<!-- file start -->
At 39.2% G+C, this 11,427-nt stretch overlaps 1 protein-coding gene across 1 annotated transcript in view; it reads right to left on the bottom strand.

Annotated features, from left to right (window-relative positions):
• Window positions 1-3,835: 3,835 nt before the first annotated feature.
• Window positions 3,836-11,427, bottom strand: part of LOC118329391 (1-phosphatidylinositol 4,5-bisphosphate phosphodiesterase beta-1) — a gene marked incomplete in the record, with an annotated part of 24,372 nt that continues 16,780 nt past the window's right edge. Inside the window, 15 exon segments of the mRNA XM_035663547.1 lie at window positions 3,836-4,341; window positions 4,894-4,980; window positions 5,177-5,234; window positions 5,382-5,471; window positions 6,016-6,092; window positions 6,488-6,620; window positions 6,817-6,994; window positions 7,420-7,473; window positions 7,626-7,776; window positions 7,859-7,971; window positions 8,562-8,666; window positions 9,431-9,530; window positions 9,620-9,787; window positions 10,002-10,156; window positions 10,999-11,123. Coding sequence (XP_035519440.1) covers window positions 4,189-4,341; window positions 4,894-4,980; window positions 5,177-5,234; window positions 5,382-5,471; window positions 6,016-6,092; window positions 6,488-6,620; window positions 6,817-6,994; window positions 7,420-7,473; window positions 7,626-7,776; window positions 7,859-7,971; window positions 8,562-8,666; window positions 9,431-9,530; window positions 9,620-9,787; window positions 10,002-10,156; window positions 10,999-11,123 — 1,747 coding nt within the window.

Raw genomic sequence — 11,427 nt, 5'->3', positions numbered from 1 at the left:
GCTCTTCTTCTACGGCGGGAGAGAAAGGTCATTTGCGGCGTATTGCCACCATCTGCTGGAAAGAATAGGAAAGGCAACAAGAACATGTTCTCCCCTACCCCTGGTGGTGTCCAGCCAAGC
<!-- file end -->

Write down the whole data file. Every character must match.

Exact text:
At 39.2% G+C, this 11,427-nt stretch overlaps 1 protein-coding gene across 1 annotated transcript in view; it reads right to left on the bottom strand.

Annotated features, from left to right (window-relative positions):
• Window positions 1-3,835: 3,835 nt before the first annotated feature.
• Window positions 3,836-11,427, bottom strand: part of LOC118329391 (1-phosphatidylinositol 4,5-bisphosphate phosphodiesterase beta-1) — a gene marked incomplete in the record, with an annotated part of 24,372 nt that continues 16,780 nt past the window's right edge. Inside the window, 15 exon segments of the mRNA XM_035663547.1 lie at window positions 3,836-4,341; window positions 4,894-4,980; window positions 5,177-5,234; window positions 5,382-5,471; window positions 6,016-6,092; window positions 6,488-6,620; window positions 6,817-6,994; window positions 7,420-7,473; window positions 7,626-7,776; window positions 7,859-7,971; window positions 8,562-8,666; window positions 9,431-9,530; window positions 9,620-9,787; window positions 10,002-10,156; window positions 10,999-11,123. Coding sequence (XP_035519440.1) covers window positions 4,189-4,341; window positions 4,894-4,980; window positions 5,177-5,234; window positions 5,382-5,471; window positions 6,016-6,092; window positions 6,488-6,620; window positions 6,817-6,994; window positions 7,420-7,473; window positions 7,626-7,776; window positions 7,859-7,971; window positions 8,562-8,666; window positions 9,431-9,530; window positions 9,620-9,787; window positions 10,002-10,156; window positions 10,999-11,123 — 1,747 coding nt within the window.

Raw genomic sequence — 11,427 nt, 5'->3', positions numbered from 1 at the left:
GCTCTTCTTCTACGGCGGGAGAGAAAGGTCATTTGCGGCGTATTGCCACCATCTGCTGGAAAGAATAGGAAAGGCAACAAGAACATGTTCTCCCCTACCCCTGGTGGTGTCCAGCCAAGC